Charlie and the Chocolate Factory: While this wasn’t originally on my list, I enjoyed both movies, and the book. Roald Dahl’s quirky characters and invitation to imagination shouldn’t be missed.

Chocolat: Anyone who loves chocolate should give this movie or book a try. The life of a small town in France is turned upside down when a stranger comes to town and opens a chocolate shop.

Cloudy with a Chance of Meatballs (book): I loved this book as a child (and still do). It was great fun to read and imagine how great it would be to have your food just come to you like that. It was whimsical and exciting, and great to share with the kids in your life.

Julie and Julia: I’ve not read the book, so this is about the movie. The Julia Child half is by far the strongest, and there’s plenty of edible eye candy in this movie.

Marie Antoinette: Visually, this is a stunningly beautiful movie by Sophia Coppola, based on a book (which I likewise haven’t read). It is filmed in Versailles, and has Versailles-worthy food in so. many. scenes. From stunning gelatin, to display fish, to confections, this is worth a watch if you’re into food.

Miriam’s Kitchen: This non-fiction book is the memoir of a Jewish woman who is learning to be Jewish, and focuses on her family and food. It’s a fascinating look at modern Judaism in America and the journey of their food and how it was changed by the Holocaust.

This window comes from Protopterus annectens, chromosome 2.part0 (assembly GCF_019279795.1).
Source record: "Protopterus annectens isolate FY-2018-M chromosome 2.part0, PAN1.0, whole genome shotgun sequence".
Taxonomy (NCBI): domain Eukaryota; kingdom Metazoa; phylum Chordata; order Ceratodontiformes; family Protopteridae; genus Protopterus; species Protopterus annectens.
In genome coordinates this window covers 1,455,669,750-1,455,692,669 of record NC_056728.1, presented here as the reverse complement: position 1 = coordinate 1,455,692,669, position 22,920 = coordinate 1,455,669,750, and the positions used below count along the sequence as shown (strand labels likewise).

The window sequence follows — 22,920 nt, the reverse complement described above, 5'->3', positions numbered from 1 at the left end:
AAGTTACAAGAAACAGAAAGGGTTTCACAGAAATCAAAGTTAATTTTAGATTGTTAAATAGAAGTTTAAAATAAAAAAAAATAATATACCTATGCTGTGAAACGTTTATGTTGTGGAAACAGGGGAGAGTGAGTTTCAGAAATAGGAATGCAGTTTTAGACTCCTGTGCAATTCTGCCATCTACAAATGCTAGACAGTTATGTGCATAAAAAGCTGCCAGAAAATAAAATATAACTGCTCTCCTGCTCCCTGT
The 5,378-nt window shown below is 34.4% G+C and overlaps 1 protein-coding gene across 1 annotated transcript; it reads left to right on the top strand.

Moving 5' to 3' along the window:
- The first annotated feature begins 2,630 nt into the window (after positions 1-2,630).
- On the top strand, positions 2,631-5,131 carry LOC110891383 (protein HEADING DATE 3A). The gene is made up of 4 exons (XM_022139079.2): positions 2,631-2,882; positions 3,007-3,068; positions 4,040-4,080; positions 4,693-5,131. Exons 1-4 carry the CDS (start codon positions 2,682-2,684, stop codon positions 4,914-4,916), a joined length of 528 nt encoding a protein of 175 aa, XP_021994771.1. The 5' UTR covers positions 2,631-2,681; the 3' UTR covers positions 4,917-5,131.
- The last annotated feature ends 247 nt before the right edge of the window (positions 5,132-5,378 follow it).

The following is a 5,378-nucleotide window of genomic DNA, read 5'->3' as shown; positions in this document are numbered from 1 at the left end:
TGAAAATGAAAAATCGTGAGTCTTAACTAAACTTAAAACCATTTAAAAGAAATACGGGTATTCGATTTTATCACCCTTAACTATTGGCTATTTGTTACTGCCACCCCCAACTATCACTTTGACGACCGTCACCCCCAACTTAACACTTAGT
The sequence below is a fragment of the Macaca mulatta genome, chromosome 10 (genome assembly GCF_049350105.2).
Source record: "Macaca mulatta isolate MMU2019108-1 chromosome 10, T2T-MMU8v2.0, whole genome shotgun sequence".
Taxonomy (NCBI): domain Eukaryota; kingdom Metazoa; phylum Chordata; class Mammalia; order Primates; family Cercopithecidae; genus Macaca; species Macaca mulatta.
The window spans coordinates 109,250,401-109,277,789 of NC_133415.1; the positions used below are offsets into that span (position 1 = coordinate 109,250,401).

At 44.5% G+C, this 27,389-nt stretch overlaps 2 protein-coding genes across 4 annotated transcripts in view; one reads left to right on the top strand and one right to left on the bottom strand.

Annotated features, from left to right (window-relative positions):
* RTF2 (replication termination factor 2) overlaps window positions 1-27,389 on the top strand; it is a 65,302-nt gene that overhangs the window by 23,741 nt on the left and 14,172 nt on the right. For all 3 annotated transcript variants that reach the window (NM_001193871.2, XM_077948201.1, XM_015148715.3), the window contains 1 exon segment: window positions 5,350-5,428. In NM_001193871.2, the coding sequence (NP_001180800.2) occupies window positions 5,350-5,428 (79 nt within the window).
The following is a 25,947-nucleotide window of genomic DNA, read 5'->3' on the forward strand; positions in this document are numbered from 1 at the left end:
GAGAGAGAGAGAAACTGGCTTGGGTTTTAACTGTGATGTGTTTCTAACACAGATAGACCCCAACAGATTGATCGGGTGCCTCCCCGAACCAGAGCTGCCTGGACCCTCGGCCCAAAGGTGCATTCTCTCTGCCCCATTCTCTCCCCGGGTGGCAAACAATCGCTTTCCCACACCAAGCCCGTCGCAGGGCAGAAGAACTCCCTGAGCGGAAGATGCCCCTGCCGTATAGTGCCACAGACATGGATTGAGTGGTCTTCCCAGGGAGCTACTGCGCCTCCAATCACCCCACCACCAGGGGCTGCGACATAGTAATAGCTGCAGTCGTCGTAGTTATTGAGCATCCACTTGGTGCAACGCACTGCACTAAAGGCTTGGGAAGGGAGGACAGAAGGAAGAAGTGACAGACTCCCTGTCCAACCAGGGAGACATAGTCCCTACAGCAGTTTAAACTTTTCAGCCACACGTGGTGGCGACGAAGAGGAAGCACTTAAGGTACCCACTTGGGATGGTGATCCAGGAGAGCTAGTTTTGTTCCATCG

My Life in France: I’m only partway into this autobiographical book by Julia Child, and it’s already something I know I’ll finish no matter how long it takes. Not only is it witty, quirky, and interesting in itself, but for the food.

The Ramen Girl: This little-known film starring Brittany Murphy is about an American girl who becomes the apprentice of a stubborn old ramen chef while living in Tokyo. This story is about the healing power of a good bowl of ramen (the Japanese equivalent to the Western world’s chicken soup).

Ratatouille: Even if you think animated movies are for kids, check out this movie about a rat who helps a clueless young man in a restaurant kitchen.

The Redwall Series: Readers of this series about anthropomorphic animals fighting will know what I’m talking about when I say the feasts are drool-inducing. Yes, you should totally check one out.

The School of Essential Ingredients: This best-selling novel book-club style book features a group of strangers taking a cooking class, and how it changes their lives. It’s engrossing and work the read.

Yakitate!! Japan: This is a Japanese manga and anime series about a boy who wants to be a professional baker and create a national bread for Japan. The series combines baking science with fantastical “taste reactions” for a very fun and pleasing story.